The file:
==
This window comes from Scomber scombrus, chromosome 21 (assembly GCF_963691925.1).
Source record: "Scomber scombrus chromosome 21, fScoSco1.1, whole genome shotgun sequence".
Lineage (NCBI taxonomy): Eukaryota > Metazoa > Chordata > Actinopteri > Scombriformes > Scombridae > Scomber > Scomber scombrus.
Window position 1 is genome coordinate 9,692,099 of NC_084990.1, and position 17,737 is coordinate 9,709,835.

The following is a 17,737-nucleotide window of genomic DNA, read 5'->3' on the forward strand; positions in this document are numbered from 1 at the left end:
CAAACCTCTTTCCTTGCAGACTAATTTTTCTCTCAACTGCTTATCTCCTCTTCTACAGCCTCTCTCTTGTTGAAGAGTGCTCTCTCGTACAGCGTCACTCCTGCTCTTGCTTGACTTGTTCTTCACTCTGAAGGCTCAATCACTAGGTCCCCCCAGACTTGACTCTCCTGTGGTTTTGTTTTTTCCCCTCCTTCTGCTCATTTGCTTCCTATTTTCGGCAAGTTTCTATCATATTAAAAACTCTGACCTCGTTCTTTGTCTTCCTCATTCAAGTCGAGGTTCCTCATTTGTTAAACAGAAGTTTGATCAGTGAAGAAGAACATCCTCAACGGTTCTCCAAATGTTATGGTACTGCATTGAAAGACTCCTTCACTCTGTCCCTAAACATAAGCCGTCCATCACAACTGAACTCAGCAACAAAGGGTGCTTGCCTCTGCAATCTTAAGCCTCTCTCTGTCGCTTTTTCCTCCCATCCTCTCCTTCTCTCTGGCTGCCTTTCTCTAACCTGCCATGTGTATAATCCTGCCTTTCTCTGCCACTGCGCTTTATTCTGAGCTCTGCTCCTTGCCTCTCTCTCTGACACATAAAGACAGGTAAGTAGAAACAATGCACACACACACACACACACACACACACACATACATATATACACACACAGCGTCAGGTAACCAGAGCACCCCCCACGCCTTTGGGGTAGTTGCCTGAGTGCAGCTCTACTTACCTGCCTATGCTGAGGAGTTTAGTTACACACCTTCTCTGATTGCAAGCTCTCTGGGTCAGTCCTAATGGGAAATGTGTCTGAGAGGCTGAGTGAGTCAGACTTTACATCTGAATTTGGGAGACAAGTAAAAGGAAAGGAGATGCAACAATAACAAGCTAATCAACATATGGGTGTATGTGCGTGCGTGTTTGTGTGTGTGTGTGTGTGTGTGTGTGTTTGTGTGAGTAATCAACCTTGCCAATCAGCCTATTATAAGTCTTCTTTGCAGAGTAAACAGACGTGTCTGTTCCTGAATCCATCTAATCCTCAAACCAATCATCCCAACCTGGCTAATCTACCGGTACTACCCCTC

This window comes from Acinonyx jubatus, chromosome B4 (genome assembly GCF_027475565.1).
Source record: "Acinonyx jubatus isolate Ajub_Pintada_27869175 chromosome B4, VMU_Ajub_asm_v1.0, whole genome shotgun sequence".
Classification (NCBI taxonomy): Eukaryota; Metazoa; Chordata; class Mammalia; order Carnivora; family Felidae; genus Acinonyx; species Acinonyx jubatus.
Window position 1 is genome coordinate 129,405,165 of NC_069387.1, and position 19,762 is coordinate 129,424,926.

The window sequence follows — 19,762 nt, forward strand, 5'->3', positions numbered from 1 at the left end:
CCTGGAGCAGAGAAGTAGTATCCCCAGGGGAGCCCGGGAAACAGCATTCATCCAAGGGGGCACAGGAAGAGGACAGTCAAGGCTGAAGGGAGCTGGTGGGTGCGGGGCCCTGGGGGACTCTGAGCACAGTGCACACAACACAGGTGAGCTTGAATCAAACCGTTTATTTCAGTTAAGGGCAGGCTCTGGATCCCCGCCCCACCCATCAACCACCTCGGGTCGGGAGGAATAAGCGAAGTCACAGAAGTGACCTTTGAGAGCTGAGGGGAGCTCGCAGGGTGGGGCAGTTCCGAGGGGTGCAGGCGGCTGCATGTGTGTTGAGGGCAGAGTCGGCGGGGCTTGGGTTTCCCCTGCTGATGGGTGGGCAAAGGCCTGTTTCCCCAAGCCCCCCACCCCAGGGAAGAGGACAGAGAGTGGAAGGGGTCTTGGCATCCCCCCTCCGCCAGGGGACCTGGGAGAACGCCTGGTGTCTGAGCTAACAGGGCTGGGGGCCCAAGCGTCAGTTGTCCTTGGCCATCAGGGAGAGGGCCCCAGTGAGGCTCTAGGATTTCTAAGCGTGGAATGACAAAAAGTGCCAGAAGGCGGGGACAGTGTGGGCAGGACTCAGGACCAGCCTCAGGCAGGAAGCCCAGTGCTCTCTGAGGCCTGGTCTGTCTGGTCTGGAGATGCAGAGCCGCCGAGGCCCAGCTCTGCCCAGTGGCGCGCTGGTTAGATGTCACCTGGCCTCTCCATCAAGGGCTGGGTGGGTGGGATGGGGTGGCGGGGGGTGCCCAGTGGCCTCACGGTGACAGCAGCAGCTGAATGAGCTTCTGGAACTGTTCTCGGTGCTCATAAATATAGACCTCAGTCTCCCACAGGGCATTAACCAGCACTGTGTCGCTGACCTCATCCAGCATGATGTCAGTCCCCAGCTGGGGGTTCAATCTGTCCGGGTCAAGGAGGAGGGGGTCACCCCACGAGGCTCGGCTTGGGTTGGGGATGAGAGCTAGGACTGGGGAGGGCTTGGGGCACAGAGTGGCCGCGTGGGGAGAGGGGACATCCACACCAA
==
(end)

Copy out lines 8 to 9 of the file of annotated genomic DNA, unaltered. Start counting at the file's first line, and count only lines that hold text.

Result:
Source record: "Acinonyx jubatus isolate Ajub_Pintada_27869175 chromosome B4, VMU_Ajub_asm_v1.0, whole genome shotgun sequence".
Classification (NCBI taxonomy): Eukaryota; Metazoa; Chordata; class Mammalia; order Carnivora; family Felidae; genus Acinonyx; species Acinonyx jubatus.